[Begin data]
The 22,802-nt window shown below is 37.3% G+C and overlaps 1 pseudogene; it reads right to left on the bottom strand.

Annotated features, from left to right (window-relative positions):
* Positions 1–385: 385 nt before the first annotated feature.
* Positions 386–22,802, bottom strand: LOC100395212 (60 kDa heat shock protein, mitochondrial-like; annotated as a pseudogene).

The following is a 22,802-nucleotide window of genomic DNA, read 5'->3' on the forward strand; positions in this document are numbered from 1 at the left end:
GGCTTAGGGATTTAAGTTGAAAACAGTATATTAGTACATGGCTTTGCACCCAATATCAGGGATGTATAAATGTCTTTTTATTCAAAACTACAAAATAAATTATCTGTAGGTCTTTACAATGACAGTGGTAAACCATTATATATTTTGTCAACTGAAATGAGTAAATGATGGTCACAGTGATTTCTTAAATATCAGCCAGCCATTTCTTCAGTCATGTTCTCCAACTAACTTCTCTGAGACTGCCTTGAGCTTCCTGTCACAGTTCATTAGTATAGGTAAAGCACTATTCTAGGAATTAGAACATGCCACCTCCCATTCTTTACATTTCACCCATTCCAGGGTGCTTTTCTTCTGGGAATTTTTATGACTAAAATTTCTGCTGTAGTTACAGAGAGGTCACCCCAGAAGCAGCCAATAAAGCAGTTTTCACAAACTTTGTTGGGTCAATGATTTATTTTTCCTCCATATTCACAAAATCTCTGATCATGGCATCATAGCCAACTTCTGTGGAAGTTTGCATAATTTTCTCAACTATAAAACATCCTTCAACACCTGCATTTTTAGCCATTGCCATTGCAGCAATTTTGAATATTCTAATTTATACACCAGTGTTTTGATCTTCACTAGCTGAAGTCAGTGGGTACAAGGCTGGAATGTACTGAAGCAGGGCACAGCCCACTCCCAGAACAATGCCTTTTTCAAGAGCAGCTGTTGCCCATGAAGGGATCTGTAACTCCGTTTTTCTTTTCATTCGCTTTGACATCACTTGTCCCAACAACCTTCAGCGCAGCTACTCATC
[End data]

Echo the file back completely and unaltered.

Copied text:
The 22,802-nt window shown below is 37.3% G+C and overlaps 1 pseudogene; it reads right to left on the bottom strand.

Annotated features, from left to right (window-relative positions):
* Positions 1–385: 385 nt before the first annotated feature.
* Positions 386–22,802, bottom strand: LOC100395212 (60 kDa heat shock protein, mitochondrial-like; annotated as a pseudogene).

The following is a 22,802-nucleotide window of genomic DNA, read 5'->3' on the forward strand; positions in this document are numbered from 1 at the left end:
GGCTTAGGGATTTAAGTTGAAAACAGTATATTAGTACATGGCTTTGCACCCAATATCAGGGATGTATAAATGTCTTTTTATTCAAAACTACAAAATAAATTATCTGTAGGTCTTTACAATGACAGTGGTAAACCATTATATATTTTGTCAACTGAAATGAGTAAATGATGGTCACAGTGATTTCTTAAATATCAGCCAGCCATTTCTTCAGTCATGTTCTCCAACTAACTTCTCTGAGACTGCCTTGAGCTTCCTGTCACAGTTCATTAGTATAGGTAAAGCACTATTCTAGGAATTAGAACATGCCACCTCCCATTCTTTACATTTCACCCATTCCAGGGTGCTTTTCTTCTGGGAATTTTTATGACTAAAATTTCTGCTGTAGTTACAGAGAGGTCACCCCAGAAGCAGCCAATAAAGCAGTTTTCACAAACTTTGTTGGGTCAATGATTTATTTTTCCTCCATATTCACAAAATCTCTGATCATGGCATCATAGCCAACTTCTGTGGAAGTTTGCATAATTTTCTCAACTATAAAACATCCTTCAACACCTGCATTTTTAGCCATTGCCATTGCAGCAATTTTGAATATTCTAATTTATACACCAGTGTTTTGATCTTCACTAGCTGAAGTCAGTGGGTACAAGGCTGGAATGTACTGAAGCAGGGCACAGCCCACTCCCAGAACAATGCCTTTTTCAAGAGCAGCTGTTGCCCATGAAGGGATCTGTAACTCCGTTTTTCTTTTCATTCGCTTTGACATCACTTGTCCCAACAACCTTCAGCGCAGCTACTCATC